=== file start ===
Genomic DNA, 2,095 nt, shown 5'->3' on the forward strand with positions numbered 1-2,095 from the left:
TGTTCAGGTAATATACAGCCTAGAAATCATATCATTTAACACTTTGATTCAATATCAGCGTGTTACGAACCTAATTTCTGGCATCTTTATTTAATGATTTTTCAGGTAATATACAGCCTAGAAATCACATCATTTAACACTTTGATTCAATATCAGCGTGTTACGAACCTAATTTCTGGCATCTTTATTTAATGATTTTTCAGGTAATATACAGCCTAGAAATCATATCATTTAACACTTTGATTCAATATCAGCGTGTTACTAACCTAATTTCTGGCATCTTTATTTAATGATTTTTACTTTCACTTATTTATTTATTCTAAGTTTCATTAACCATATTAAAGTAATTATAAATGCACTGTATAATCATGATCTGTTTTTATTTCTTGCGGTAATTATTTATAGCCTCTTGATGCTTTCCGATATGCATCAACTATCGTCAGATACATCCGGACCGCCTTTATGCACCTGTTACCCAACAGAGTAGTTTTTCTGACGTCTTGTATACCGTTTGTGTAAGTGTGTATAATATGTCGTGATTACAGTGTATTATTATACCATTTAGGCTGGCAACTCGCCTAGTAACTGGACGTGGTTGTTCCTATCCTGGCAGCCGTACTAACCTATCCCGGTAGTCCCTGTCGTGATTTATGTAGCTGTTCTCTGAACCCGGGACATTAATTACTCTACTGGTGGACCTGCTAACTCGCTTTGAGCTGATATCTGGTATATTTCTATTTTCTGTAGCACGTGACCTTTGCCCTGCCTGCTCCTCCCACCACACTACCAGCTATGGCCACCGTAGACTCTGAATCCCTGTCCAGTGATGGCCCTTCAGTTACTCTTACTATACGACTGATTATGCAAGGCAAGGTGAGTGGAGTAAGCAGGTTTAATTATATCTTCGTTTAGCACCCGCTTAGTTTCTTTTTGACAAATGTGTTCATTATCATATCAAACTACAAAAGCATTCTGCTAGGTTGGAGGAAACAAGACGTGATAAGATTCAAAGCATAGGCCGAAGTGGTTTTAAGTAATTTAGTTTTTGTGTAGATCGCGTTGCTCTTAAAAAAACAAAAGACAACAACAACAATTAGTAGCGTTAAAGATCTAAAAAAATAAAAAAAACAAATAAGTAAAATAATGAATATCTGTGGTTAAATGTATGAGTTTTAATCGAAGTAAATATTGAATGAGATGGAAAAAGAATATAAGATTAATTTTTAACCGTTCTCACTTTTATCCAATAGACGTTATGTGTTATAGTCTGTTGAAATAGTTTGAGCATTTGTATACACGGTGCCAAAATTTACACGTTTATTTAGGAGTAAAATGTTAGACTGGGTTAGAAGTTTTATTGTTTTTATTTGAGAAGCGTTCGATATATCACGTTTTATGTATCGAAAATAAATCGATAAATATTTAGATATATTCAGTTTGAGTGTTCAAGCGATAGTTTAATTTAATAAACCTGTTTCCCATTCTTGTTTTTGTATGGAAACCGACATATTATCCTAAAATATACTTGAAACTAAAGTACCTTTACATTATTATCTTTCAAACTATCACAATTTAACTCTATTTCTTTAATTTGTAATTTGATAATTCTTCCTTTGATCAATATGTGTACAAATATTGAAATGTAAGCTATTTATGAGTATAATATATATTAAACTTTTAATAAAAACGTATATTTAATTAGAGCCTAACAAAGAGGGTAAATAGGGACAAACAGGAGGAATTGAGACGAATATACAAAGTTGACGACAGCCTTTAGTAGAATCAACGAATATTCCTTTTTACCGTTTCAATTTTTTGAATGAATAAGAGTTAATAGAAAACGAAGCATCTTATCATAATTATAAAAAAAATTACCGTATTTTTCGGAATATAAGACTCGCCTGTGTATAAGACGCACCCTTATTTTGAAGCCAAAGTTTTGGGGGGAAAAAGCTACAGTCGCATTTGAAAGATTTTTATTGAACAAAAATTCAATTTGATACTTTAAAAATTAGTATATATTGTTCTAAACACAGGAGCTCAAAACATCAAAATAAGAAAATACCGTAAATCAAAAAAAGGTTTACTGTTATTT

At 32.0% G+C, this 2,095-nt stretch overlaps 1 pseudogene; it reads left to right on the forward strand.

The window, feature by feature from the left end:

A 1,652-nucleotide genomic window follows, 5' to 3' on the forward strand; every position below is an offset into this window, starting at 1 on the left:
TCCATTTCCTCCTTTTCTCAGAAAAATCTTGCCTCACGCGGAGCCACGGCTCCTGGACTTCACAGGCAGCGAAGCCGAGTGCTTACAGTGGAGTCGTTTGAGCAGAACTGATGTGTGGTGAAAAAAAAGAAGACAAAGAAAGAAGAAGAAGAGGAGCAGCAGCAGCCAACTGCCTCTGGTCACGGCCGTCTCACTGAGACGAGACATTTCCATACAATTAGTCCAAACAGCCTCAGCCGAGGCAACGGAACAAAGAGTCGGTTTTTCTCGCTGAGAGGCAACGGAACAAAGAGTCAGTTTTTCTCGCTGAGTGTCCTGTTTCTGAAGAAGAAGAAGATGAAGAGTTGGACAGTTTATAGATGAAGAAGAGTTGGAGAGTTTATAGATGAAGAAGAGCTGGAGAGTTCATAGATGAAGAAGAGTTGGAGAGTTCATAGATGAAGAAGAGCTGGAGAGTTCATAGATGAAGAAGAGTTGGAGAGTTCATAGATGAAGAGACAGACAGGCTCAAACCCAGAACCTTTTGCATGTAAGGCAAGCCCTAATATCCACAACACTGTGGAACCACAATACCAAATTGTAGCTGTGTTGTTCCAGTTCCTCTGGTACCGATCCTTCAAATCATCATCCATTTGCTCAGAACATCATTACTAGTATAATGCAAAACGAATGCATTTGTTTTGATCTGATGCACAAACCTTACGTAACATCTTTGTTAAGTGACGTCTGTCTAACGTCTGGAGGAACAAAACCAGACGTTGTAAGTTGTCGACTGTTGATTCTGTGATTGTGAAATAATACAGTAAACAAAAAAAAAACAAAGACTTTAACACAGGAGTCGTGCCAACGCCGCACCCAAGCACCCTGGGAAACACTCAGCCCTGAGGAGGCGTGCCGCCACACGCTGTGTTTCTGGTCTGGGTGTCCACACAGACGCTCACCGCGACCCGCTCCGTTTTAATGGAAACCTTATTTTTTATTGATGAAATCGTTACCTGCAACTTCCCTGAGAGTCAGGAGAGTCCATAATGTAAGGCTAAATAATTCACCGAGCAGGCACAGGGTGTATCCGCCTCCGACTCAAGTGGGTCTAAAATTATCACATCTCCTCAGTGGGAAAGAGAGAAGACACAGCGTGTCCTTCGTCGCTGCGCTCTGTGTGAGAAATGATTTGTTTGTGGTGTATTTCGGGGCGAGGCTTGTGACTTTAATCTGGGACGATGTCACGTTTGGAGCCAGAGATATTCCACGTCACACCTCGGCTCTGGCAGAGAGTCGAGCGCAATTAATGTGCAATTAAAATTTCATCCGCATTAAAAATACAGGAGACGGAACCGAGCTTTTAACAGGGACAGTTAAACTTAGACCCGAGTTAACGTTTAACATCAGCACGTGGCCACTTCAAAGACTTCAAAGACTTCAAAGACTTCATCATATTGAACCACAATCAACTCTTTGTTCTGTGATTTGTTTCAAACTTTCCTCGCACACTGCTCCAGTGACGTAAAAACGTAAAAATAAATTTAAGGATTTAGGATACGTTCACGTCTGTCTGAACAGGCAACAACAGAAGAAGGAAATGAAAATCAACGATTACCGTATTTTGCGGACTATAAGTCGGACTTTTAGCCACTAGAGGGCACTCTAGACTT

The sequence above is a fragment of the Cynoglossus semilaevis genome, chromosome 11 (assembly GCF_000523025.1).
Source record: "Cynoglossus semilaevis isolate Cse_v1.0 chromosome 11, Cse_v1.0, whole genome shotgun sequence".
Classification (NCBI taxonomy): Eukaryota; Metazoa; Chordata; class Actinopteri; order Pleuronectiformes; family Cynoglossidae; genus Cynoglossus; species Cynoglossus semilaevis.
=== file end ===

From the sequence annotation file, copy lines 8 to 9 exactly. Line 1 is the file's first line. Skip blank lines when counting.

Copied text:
Source record: "Cynoglossus semilaevis isolate Cse_v1.0 chromosome 11, Cse_v1.0, whole genome shotgun sequence".
Classification (NCBI taxonomy): Eukaryota; Metazoa; Chordata; class Actinopteri; order Pleuronectiformes; family Cynoglossidae; genus Cynoglossus; species Cynoglossus semilaevis.